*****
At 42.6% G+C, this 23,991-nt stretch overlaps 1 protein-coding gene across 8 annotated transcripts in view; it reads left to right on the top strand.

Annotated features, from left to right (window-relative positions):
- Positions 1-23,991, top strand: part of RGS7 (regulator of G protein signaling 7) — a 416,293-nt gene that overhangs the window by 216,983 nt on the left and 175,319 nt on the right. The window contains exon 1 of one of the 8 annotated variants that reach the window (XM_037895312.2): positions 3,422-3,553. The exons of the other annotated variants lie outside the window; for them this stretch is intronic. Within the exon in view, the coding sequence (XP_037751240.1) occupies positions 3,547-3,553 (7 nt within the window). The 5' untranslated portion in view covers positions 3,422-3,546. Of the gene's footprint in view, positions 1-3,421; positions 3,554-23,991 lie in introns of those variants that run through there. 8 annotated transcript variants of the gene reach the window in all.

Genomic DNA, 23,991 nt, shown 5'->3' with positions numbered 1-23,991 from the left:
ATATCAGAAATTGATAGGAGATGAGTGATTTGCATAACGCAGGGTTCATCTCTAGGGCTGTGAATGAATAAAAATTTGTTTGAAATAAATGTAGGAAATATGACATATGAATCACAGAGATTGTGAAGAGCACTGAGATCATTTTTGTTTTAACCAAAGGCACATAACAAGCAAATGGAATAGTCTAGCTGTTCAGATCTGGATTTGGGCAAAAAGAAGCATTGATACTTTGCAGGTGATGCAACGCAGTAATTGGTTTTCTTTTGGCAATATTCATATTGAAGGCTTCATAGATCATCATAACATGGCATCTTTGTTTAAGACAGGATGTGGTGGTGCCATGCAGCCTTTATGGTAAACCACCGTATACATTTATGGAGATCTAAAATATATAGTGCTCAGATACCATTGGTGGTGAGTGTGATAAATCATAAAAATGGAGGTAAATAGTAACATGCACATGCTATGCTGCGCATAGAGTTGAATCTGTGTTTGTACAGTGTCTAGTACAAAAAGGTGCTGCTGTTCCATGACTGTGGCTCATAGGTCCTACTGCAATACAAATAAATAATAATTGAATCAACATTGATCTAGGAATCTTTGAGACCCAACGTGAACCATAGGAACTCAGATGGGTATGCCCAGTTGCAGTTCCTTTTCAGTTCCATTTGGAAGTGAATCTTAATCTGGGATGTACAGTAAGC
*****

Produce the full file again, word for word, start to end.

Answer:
At 42.6% G+C, this 23,991-nt stretch overlaps 1 protein-coding gene across 8 annotated transcripts in view; it reads left to right on the top strand.

Annotated features, from left to right (window-relative positions):
- Positions 1-23,991, top strand: part of RGS7 (regulator of G protein signaling 7) — a 416,293-nt gene that overhangs the window by 216,983 nt on the left and 175,319 nt on the right. The window contains exon 1 of one of the 8 annotated variants that reach the window (XM_037895312.2): positions 3,422-3,553. The exons of the other annotated variants lie outside the window; for them this stretch is intronic. Within the exon in view, the coding sequence (XP_037751240.1) occupies positions 3,547-3,553 (7 nt within the window). The 5' untranslated portion in view covers positions 3,422-3,546. Of the gene's footprint in view, positions 1-3,421; positions 3,554-23,991 lie in introns of those variants that run through there. 8 annotated transcript variants of the gene reach the window in all.

Genomic DNA, 23,991 nt, shown 5'->3' with positions numbered 1-23,991 from the left:
ATATCAGAAATTGATAGGAGATGAGTGATTTGCATAACGCAGGGTTCATCTCTAGGGCTGTGAATGAATAAAAATTTGTTTGAAATAAATGTAGGAAATATGACATATGAATCACAGAGATTGTGAAGAGCACTGAGATCATTTTTGTTTTAACCAAAGGCACATAACAAGCAAATGGAATAGTCTAGCTGTTCAGATCTGGATTTGGGCAAAAAGAAGCATTGATACTTTGCAGGTGATGCAACGCAGTAATTGGTTTTCTTTTGGCAATATTCATATTGAAGGCTTCATAGATCATCATAACATGGCATCTTTGTTTAAGACAGGATGTGGTGGTGCCATGCAGCCTTTATGGTAAACCACCGTATACATTTATGGAGATCTAAAATATATAGTGCTCAGATACCATTGGTGGTGAGTGTGATAAATCATAAAAATGGAGGTAAATAGTAACATGCACATGCTATGCTGCGCATAGAGTTGAATCTGTGTTTGTACAGTGTCTAGTACAAAAAGGTGCTGCTGTTCCATGACTGTGGCTCATAGGTCCTACTGCAATACAAATAAATAATAATTGAATCAACATTGATCTAGGAATCTTTGAGACCCAACGTGAACCATAGGAACTCAGATGGGTATGCCCAGTTGCAGTTCCTTTTCAGTTCCATTTGGAAGTGAATCTTAATCTGGGATGTACAGTAAGC